Shortly after executing the Settlement Agreement, however, Plaintiffs allege that they discovered that the amount Chase had purported to be owed for unpaid interest and escrow advances were inaccurate. Plaintiffs requests an accounting and breakdown of the numbers and Chase sent Plaintiffs a statement dated December 4, 2013, in which Chase indicated repeated charges to Plaintiffs' account for county taxes from 2002 to 2007 and further purported to advance $163, 548.93 to cover these costs in November 2007, despite Plaintiffs not having an impound account and having themselves paid all the taxes and fees on their residence for that period. (Id. ¶ 10.)

         After realizing that the escrow advances which had been added to the Plaintiffs' unpaid principal balance were in error, Plaintiffs sought to determine if the unpaid interest amount that had been added to their loan was also incorrect. Plaintiffs allege that they discovered that, based on the terms of their original loan, the interest rate they should have been charged was approximately 3-4% from 2008 to 2013. Instead, they discovered that Chase had calculated Plaintiffs' interest rate at approximately 7%, resulting in an alleged error in the principal balance amount as well. (Id. ¶ 11.)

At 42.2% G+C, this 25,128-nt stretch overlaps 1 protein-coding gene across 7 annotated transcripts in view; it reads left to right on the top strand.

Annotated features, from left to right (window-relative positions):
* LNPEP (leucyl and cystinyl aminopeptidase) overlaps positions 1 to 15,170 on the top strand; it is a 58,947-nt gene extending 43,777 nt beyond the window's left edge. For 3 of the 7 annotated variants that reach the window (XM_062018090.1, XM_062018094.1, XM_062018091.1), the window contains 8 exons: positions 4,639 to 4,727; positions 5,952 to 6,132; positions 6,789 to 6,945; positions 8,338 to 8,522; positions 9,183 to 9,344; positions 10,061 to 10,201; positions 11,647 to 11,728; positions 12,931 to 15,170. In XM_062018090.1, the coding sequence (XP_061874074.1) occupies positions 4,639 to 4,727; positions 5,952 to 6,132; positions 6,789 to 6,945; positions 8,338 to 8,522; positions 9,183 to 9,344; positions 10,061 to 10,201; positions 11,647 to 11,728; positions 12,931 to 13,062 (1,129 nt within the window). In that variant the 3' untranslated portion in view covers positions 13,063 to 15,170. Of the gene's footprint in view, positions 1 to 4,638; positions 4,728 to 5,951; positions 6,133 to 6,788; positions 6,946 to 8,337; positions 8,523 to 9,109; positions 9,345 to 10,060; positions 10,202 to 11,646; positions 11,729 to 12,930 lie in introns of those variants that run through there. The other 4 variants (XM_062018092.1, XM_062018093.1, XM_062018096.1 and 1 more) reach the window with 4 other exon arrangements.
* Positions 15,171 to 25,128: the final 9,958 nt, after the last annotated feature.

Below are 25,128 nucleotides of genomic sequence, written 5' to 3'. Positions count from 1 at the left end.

After discovering these alleged errors, Plaintiffs repeatedly contacted Chase to address the discrepancies without response or explanation. Plaintiffs stopped making payments on the modified loan as they believed the amounts were significantly overcharged. Chase then recorded a Notice of Default on the property on April 10, 2015. In November 2016, Chase caused a Notice of Trustee's Sale to be recorded against Plaintiffs' property. The Notice of Trustee's Sale indicates the principal balance is now $2, 786, 482.38, approximately $350, 000 more than Plaintiffs' principal loan balance was in November 2013 and approximately $1, 000, 000 more than Plaintiffs' principal loan balance was prior to the November 2013 modification. (Id. ¶¶ 11-15.) This lawsuit follows. The Court shall address additional relevant facts in the remainder of its order.

         ANALYSIS

         A. Legal Standard for Motion to Dismiss.